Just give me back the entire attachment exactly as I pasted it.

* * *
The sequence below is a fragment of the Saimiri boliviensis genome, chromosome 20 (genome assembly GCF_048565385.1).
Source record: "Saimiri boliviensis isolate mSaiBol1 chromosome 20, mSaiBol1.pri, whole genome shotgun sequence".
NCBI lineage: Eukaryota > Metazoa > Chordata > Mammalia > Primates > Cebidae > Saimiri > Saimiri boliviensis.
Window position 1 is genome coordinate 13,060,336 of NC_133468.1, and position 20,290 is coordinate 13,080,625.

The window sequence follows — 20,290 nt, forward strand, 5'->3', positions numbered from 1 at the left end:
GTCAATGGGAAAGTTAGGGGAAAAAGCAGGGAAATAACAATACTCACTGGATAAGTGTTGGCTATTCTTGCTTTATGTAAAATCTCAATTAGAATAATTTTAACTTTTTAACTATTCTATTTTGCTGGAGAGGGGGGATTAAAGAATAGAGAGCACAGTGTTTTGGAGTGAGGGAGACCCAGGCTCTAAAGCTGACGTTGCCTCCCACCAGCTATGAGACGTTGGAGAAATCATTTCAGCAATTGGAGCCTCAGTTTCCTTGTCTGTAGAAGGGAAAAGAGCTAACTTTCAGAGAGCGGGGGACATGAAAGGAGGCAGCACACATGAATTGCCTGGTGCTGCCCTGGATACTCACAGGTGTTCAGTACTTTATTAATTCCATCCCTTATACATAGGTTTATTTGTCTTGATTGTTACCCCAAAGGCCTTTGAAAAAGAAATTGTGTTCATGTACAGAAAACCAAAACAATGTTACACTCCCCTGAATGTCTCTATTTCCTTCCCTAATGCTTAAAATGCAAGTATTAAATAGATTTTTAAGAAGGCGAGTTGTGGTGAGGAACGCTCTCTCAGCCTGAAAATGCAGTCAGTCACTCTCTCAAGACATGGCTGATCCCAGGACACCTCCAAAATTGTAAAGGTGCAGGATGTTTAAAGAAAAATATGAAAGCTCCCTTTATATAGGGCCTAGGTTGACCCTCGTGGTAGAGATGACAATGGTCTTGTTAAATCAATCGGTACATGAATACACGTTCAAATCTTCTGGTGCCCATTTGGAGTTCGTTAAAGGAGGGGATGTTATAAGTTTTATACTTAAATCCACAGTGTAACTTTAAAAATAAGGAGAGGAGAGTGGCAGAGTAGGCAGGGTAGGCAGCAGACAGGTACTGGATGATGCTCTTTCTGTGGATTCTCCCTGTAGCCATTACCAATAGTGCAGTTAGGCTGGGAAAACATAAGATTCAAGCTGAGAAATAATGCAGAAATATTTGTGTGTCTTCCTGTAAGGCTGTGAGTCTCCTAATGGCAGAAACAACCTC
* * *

The sequence below is a fragment of the Saimiri boliviensis genome, chromosome 20 (genome assembly GCF_048565385.1).
Source record: "Saimiri boliviensis isolate mSaiBol1 chromosome 20, mSaiBol1.pri, whole genome shotgun sequence".
NCBI lineage: Eukaryota > Metazoa > Chordata > Mammalia > Primates > Cebidae > Saimiri > Saimiri boliviensis.
Window position 1 is genome coordinate 13,060,336 of NC_133468.1, and position 20,290 is coordinate 13,080,625.

The window sequence follows — 20,290 nt, forward strand, 5'->3', positions numbered from 1 at the left end:
GTCAATGGGAAAGTTAGGGGAAAAAGCAGGGAAATAACAATACTCACTGGATAAGTGTTGGCTATTCTTGCTTTATGTAAAATCTCAATTAGAATAATTTTAACTTTTTAACTATTCTATTTTGCTGGAGAGGGGGGATTAAAGAATAGAGAGCACAGTGTTTTGGAGTGAGGGAGACCCAGGCTCTAAAGCTGACGTTGCCTCCCACCAGCTATGAGACGTTGGAGAAATCATTTCAGCAATTGGAGCCTCAGTTTCCTTGTCTGTAGAAGGGAAAAGAGCTAACTTTCAGAGAGCGGGGGACATGAAAGGAGGCAGCACACATGAATTGCCTGGTGCTGCCCTGGATACTCACAGGTGTTCAGTACTTTATTAATTCCATCCCTTATACATAGGTTTATTTGTCTTGATTGTTACCCCAAAGGCCTTTGAAAAAGAAATTGTGTTCATGTACAGAAAACCAAAACAATGTTACACTCCCCTGAATGTCTCTATTTCCTTCCCTAATGCTTAAAATGCAAGTATTAAATAGATTTTTAAGAAGGCGAGTTGTGGTGAGGAACGCTCTCTCAGCCTGAAAATGCAGTCAGTCACTCTCTCAAGACATGGCTGATCCCAGGACACCTCCAAAATTGTAAAGGTGCAGGATGTTTAAAGAAAAATATGAAAGCTCCCTTTATATAGGGCCTAGGTTGACCCTCGTGGTAGAGATGACAATGGTCTTGTTAAATCAATCGGTACATGAATACACGTTCAAATCTTCTGGTGCCCATTTGGAGTTCGTTAAAGGAGGGGATGTTATAAGTTTTATACTTAAATCCACAGTGTAACTTTAAAAATAAGGAGAGGAGAGTGGCAGAGTAGGCAGGGTAGGCAGCAGACAGGTACTGGATGATGCTCTTTCTGTGGATTCTCCCTGTAGCCATTACCAATAGTGCAGTTAGGCTGGGAAAACATAAGATTCAAGCTGAGAAATAATGCAGAAATATTTGTGTGTCTTCCTGTAAGGCTGTGAGTCTCCTAATGGCAGAAACAACCTC